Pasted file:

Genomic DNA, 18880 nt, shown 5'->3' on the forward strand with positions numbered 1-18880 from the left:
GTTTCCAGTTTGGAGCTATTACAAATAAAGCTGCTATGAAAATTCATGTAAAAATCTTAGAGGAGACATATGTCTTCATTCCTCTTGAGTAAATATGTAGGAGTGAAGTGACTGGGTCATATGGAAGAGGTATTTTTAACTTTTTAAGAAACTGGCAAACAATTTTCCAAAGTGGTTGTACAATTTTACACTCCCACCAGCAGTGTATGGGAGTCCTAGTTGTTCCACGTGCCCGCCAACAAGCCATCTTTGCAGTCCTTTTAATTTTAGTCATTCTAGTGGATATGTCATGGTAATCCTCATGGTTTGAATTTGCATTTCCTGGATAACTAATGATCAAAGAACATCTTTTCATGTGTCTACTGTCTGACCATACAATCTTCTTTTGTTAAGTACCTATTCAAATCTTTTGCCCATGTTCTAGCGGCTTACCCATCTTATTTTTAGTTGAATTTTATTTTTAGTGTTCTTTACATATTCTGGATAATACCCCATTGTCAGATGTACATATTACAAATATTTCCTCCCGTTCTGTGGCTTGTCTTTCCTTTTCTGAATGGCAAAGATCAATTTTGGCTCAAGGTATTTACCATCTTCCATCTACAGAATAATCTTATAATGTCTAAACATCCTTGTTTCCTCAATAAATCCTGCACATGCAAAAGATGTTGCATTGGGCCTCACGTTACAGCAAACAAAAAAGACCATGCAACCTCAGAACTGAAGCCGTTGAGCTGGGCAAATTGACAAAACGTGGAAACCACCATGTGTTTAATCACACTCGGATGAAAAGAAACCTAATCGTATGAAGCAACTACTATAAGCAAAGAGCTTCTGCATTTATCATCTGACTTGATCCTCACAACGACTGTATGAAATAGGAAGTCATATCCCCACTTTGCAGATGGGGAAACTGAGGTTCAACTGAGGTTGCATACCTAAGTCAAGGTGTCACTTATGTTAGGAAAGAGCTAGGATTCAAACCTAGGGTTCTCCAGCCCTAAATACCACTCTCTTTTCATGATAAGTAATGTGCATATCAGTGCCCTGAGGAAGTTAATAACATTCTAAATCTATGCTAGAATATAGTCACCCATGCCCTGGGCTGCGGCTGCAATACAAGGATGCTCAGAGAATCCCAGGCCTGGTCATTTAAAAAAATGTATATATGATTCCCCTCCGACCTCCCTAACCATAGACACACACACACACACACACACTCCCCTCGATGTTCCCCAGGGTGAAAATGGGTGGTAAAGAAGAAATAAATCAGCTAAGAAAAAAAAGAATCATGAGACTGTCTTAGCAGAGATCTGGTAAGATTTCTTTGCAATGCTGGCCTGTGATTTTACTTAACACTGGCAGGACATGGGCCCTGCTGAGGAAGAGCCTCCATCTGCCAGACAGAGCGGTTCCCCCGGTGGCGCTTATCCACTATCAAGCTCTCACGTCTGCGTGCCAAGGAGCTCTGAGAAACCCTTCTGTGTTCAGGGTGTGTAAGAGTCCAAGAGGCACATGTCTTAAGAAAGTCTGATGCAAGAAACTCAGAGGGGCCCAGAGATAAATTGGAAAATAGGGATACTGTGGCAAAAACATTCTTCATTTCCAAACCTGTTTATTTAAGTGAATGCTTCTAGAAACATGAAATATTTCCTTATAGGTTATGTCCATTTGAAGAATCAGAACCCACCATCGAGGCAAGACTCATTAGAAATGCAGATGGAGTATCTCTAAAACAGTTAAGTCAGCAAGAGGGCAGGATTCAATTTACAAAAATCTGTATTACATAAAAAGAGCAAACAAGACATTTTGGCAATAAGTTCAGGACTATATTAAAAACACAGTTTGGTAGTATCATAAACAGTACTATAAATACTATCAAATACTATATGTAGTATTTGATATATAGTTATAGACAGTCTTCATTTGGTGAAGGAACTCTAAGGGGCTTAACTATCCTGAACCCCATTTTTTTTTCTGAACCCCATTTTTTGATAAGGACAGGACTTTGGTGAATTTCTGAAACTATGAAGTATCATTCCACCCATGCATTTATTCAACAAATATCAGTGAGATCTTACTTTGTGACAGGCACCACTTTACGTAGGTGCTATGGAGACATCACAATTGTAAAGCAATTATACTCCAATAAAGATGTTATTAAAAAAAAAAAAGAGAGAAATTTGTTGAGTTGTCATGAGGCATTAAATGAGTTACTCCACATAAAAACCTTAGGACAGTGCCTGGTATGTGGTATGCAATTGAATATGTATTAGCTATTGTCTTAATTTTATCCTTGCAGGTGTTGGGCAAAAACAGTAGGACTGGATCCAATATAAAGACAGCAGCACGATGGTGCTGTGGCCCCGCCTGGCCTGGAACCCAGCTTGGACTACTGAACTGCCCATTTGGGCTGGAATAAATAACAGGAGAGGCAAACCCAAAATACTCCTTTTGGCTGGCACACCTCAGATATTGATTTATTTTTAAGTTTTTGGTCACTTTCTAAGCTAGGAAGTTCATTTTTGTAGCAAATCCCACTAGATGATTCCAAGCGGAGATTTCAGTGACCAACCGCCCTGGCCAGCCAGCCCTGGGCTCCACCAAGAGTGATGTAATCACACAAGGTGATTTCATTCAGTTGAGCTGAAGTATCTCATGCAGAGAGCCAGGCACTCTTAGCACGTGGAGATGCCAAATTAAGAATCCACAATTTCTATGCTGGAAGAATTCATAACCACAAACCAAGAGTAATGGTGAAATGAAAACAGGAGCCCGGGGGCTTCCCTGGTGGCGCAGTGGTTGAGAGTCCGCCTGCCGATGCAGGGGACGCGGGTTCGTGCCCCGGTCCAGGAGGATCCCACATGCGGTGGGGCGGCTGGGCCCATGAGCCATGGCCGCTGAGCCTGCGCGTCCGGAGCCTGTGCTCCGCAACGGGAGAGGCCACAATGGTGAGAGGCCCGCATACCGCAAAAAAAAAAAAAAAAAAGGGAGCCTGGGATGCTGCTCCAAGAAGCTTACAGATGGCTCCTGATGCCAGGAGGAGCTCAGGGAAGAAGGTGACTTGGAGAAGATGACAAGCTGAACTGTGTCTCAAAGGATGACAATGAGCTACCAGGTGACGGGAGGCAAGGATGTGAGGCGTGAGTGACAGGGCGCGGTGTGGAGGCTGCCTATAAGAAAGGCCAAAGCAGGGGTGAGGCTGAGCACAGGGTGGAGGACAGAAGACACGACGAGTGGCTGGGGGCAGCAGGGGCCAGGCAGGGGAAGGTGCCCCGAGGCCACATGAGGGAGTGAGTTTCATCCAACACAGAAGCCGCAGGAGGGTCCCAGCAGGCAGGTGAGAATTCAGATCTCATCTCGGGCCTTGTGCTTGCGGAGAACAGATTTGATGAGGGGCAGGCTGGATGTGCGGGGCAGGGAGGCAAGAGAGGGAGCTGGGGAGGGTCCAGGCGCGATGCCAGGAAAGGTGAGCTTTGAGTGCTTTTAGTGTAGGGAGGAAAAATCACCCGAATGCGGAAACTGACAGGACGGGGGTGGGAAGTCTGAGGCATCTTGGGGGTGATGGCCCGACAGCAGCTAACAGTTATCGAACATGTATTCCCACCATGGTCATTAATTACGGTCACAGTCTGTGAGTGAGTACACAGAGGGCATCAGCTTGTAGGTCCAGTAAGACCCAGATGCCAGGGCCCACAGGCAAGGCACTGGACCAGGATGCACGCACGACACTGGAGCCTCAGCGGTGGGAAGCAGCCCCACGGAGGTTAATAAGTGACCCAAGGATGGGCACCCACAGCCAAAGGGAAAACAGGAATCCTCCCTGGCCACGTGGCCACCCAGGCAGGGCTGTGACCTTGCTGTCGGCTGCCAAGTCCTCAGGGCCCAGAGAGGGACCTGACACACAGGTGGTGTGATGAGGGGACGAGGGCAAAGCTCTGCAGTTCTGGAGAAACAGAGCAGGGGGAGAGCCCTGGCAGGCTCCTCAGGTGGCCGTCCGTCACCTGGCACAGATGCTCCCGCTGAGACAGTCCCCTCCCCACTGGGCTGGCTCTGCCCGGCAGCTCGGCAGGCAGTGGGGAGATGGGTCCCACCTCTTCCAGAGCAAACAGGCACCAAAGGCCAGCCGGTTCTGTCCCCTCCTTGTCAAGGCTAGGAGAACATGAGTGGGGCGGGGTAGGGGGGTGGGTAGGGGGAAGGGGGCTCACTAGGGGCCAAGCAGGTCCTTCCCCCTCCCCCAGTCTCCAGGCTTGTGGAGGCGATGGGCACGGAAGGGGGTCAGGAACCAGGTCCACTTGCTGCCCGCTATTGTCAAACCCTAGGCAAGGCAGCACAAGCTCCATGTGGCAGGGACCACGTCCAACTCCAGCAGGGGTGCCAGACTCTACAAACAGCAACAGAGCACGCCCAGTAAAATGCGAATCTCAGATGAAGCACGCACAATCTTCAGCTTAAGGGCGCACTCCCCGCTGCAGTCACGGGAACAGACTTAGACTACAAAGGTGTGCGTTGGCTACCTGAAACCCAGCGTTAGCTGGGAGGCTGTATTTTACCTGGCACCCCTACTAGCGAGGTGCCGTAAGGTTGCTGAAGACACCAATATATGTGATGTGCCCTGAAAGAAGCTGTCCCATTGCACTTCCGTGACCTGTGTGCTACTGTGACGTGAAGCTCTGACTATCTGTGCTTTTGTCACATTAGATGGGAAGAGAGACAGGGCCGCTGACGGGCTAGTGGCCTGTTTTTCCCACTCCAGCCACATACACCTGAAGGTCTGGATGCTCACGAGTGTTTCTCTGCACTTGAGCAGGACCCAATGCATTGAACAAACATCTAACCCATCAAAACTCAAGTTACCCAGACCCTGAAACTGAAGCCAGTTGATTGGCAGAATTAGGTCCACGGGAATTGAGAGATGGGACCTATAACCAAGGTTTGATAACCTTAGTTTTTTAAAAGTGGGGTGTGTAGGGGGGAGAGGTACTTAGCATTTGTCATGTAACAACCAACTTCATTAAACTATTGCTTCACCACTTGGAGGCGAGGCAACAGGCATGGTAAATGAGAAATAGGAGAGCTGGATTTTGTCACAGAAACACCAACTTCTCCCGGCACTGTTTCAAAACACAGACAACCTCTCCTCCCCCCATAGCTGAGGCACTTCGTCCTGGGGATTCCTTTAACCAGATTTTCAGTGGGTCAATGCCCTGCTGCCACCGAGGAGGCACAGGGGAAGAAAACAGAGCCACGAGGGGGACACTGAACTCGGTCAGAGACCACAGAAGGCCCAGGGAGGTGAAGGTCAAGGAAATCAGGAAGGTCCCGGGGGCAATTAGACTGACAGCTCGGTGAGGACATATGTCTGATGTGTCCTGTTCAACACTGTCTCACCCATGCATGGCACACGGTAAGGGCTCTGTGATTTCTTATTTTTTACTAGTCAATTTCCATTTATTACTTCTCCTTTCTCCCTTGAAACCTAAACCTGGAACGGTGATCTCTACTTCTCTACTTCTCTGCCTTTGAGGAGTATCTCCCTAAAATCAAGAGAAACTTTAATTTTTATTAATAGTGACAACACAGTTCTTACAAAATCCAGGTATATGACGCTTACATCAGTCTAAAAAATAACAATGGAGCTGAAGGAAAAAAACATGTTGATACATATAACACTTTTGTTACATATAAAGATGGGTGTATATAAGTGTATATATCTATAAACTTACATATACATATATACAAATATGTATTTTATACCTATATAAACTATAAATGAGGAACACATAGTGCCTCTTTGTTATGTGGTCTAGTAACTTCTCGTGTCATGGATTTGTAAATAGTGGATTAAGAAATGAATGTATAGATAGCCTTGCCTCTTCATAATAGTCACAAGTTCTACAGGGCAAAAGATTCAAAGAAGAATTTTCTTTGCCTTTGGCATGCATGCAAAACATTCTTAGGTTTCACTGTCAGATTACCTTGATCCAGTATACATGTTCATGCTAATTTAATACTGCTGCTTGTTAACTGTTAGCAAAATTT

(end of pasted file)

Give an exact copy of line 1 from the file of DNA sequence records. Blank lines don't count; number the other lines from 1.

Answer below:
Genomic DNA, 18880 nt, shown 5'->3' on the forward strand with positions numbered 1-18880 from the left: